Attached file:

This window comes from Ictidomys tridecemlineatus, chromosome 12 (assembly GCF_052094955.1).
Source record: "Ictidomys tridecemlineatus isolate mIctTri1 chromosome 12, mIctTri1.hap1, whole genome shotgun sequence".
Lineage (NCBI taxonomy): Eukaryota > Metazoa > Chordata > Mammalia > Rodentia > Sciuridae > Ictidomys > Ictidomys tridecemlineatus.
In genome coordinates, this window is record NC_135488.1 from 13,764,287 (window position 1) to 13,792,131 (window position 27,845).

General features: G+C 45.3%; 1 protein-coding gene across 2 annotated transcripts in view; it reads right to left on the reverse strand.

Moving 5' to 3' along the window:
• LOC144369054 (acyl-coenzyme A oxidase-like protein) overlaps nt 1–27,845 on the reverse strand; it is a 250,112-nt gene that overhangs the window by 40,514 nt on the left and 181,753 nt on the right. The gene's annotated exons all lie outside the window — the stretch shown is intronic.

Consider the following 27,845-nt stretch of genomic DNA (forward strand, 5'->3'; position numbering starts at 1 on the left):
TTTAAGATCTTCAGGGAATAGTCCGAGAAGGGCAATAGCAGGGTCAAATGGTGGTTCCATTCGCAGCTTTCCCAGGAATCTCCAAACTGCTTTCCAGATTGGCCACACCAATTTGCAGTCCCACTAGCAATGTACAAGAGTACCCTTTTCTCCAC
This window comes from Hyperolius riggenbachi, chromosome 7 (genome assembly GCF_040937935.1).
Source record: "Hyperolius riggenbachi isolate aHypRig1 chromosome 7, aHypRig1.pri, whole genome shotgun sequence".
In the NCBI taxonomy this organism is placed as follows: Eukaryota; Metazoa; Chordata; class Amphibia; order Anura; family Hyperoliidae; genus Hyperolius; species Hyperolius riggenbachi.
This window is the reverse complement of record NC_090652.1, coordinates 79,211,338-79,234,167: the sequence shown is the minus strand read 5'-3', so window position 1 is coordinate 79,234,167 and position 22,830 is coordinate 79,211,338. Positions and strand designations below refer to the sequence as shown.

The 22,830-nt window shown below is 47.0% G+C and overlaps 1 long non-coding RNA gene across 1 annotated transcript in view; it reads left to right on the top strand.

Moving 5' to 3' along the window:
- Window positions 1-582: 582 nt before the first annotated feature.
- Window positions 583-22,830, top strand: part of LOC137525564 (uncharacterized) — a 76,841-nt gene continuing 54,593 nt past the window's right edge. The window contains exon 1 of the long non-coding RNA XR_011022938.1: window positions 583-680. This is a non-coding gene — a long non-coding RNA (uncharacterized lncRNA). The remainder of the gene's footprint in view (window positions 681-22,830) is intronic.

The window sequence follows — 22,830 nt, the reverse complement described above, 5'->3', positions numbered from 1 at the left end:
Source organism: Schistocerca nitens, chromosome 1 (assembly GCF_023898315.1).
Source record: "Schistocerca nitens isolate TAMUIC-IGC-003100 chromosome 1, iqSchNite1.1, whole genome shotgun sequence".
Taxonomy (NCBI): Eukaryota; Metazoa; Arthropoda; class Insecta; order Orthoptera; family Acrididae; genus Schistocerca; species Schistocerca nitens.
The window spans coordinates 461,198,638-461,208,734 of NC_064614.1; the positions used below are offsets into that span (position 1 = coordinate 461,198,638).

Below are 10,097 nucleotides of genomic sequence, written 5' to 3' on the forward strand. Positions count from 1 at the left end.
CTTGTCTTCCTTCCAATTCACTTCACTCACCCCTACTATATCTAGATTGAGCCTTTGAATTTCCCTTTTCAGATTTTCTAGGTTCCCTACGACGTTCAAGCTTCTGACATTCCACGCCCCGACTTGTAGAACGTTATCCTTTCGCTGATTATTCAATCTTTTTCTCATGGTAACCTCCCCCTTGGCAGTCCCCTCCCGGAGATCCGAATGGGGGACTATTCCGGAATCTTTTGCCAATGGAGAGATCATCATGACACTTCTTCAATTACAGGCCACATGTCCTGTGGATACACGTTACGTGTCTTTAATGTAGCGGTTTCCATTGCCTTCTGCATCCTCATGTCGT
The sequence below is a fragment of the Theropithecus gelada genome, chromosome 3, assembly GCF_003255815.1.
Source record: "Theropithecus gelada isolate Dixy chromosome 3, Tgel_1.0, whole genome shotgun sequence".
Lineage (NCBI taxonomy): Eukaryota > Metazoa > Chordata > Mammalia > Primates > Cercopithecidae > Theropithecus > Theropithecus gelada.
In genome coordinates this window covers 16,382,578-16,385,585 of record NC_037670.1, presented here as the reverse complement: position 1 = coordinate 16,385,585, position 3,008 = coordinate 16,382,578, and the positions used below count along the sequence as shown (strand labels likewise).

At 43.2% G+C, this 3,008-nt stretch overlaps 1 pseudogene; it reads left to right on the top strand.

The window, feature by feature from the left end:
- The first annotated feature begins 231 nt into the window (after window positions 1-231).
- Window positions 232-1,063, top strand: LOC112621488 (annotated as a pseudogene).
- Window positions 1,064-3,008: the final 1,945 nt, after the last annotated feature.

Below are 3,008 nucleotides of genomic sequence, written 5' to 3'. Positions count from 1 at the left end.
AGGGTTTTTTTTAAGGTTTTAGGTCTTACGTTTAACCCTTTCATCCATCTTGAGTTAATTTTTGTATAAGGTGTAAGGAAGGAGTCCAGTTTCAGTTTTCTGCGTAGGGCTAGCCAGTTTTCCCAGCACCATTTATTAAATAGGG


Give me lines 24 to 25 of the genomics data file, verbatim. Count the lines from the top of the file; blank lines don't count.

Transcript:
CTTGTCTTCCTTCCAATTCACTTCACTCACCCCTACTATATCTAGATTGAGCCTTTGAATTTCCCTTTTCAGATTTTCTAGGTTCCCTACGACGTTCAAGCTTCTGACATTCCACGCCCCGACTTGTAGAACGTTATCCTTTCGCTGATTATTCAATCTTTTTCTCATGGTAACCTCCCCCTTGGCAGTCCCCTCCCGGAGATCCGAATGGGGGACTATTCCGGAATCTTTTGCCAATGGAGAGATCATCATGACACTTCTTCAATTACAGGCCACATGTCCTGTGGATACACGTTACGTGTCTTTAATGTAGCGGTTTCCATTGCCTTCTGCATCCTCATGTCGT
The sequence below is a fragment of the Theropithecus gelada genome, chromosome 3, assembly GCF_003255815.1.